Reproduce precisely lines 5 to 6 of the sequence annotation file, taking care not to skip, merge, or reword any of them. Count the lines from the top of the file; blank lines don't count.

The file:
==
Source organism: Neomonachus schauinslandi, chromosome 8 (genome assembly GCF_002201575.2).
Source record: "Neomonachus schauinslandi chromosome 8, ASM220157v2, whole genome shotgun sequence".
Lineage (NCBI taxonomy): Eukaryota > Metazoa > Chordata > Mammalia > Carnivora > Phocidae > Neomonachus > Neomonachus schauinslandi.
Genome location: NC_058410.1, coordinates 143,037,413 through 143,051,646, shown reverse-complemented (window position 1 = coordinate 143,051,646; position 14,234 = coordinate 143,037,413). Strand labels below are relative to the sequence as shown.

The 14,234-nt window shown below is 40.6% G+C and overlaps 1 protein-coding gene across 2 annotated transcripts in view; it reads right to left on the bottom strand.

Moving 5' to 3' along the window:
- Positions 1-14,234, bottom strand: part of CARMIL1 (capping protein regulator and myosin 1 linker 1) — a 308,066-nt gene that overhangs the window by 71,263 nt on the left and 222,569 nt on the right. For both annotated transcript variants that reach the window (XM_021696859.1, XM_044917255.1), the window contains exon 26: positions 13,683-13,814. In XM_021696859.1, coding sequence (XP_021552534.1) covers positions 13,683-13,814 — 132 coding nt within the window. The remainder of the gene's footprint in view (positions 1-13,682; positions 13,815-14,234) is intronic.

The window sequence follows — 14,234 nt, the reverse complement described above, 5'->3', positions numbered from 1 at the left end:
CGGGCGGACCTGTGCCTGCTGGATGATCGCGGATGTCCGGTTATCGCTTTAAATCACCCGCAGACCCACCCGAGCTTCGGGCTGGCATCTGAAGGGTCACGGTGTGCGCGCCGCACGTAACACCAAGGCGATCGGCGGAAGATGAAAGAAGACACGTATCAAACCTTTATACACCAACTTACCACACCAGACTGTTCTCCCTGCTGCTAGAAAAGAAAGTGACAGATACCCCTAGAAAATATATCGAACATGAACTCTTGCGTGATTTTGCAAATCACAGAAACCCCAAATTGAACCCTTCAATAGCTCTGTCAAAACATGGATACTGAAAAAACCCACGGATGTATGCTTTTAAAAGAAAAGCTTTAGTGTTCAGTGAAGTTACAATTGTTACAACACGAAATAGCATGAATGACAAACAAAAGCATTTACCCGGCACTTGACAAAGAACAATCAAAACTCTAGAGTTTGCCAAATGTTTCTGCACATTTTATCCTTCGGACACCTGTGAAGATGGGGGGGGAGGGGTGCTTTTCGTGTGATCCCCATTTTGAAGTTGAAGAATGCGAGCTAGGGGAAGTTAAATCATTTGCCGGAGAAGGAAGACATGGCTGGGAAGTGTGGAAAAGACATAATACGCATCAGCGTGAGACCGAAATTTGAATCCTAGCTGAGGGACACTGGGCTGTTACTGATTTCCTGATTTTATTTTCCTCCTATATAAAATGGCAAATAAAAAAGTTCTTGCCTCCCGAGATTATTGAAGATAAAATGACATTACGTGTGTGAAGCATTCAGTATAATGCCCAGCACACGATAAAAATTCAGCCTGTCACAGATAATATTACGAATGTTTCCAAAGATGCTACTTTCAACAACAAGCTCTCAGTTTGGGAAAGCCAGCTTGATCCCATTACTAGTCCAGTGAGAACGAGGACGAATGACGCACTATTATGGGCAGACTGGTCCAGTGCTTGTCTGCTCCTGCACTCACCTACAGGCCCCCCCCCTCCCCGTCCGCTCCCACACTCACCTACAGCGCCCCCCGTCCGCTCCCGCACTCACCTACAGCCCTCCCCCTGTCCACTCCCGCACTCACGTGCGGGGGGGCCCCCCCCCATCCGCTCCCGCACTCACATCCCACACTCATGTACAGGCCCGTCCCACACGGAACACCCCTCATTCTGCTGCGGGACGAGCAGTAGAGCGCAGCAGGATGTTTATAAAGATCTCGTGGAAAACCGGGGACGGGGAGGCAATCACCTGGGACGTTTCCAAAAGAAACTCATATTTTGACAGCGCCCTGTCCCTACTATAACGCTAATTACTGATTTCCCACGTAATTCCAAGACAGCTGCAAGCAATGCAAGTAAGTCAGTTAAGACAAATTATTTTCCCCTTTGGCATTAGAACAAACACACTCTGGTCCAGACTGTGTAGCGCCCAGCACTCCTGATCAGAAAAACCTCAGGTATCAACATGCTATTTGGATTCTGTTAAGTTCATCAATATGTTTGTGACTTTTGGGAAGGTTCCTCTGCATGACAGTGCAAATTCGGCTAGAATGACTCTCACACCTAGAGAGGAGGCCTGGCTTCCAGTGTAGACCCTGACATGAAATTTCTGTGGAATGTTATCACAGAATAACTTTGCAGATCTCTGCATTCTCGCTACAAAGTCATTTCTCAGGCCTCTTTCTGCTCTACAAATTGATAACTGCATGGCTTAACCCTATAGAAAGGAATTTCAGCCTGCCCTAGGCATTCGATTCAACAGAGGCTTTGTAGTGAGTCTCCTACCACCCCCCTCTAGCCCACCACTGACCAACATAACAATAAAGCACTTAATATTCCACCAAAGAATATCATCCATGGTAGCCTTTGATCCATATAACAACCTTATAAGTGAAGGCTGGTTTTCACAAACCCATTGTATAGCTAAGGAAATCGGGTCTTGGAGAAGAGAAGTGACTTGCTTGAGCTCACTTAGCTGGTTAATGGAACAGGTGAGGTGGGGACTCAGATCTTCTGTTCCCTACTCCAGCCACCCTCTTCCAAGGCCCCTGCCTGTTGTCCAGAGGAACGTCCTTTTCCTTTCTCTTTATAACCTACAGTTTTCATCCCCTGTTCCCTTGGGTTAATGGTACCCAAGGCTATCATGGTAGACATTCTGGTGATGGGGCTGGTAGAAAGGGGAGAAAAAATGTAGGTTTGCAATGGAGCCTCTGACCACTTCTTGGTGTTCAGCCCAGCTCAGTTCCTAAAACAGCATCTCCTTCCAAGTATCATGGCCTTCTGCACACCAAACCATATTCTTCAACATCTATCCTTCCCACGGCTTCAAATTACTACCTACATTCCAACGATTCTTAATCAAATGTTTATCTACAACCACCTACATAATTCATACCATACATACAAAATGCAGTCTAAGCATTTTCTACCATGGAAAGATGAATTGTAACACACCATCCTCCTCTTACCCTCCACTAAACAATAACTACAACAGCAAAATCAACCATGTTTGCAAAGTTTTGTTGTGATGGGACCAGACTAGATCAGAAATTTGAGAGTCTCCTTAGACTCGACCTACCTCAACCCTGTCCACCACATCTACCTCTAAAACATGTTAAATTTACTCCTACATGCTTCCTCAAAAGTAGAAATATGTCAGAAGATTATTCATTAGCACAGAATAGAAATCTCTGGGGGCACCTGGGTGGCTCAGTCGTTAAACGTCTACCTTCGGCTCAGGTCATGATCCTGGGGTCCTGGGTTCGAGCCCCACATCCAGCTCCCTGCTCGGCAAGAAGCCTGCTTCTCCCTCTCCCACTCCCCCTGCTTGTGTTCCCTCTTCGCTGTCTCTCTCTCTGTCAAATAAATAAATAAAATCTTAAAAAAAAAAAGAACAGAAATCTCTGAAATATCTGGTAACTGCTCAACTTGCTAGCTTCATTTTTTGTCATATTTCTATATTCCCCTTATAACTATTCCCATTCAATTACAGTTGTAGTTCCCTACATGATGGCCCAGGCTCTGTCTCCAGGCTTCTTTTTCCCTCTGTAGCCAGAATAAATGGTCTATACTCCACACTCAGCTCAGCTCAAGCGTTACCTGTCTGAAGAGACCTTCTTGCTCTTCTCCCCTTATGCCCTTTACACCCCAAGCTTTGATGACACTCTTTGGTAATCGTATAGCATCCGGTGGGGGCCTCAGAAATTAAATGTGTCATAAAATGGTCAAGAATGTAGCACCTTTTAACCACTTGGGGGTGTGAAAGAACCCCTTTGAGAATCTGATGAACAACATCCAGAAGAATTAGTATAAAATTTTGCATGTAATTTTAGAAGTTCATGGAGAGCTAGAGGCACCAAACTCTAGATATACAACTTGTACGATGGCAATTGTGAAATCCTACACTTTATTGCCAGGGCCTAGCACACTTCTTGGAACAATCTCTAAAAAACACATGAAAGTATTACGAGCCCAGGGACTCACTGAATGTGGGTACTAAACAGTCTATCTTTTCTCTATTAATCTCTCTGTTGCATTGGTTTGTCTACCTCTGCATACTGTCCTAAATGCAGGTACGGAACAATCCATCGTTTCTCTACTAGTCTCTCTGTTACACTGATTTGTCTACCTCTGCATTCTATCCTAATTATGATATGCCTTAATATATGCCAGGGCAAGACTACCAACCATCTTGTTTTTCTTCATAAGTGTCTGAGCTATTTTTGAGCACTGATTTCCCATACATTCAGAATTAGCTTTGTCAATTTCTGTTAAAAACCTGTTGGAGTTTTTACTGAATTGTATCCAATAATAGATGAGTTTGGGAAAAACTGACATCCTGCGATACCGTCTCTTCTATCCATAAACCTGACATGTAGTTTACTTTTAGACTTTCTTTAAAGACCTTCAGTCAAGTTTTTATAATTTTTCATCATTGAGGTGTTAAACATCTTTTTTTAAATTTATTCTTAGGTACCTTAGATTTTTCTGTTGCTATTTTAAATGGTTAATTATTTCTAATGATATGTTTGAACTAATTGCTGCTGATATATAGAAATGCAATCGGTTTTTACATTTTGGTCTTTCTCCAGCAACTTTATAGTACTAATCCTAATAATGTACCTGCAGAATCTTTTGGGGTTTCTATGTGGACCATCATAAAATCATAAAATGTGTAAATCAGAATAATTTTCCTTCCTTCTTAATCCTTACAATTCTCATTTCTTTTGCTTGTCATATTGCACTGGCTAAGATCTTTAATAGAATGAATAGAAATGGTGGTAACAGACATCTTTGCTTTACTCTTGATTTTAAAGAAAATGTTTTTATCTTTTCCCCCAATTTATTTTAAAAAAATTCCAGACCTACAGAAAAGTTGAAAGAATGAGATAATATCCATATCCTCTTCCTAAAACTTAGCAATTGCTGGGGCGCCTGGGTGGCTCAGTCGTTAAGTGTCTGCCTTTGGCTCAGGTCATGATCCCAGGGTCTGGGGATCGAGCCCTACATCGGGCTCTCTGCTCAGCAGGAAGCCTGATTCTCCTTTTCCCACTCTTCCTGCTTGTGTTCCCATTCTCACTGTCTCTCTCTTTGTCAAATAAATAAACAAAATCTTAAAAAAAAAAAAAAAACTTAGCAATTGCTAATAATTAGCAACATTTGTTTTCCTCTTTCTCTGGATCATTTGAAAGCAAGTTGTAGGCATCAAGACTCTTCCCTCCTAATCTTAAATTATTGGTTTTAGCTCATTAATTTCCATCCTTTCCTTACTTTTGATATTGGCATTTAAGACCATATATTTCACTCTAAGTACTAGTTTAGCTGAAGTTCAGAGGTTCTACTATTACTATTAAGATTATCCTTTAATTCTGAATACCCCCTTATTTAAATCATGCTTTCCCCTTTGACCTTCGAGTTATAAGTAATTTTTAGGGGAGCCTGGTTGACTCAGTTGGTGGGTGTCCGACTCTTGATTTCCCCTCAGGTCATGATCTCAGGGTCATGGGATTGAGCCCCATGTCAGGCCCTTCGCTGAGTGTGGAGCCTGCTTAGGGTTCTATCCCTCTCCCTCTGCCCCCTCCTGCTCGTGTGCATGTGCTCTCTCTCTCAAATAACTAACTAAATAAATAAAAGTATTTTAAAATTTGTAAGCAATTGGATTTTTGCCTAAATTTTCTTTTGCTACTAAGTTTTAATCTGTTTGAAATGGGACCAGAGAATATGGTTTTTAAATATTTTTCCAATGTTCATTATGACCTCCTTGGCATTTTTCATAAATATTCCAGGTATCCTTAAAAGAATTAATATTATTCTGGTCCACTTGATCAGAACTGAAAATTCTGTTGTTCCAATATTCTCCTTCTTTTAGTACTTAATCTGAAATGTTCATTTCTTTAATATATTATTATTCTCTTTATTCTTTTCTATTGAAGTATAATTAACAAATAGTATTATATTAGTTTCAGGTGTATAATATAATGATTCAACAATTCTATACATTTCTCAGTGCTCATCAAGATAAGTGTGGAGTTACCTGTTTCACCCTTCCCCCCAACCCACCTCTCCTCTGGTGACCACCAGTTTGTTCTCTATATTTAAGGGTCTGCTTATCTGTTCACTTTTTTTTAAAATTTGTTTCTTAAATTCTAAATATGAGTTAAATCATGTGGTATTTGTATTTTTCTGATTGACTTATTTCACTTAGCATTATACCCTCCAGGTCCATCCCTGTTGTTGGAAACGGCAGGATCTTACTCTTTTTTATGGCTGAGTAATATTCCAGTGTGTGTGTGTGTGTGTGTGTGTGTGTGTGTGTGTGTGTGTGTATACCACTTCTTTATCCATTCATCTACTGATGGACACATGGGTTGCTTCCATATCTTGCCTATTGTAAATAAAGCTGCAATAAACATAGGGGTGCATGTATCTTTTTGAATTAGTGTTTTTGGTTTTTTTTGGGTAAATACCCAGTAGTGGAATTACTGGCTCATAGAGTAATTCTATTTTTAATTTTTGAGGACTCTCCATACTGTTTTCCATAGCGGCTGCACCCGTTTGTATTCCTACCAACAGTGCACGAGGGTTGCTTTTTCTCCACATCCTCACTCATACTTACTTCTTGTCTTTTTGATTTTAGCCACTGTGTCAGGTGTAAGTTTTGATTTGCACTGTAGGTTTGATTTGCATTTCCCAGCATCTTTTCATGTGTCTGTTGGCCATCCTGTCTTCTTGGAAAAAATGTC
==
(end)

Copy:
The 14,234-nt window shown below is 40.6% G+C and overlaps 1 protein-coding gene across 2 annotated transcripts in view; it reads right to left on the bottom strand.

Moving 5' to 3' along the window: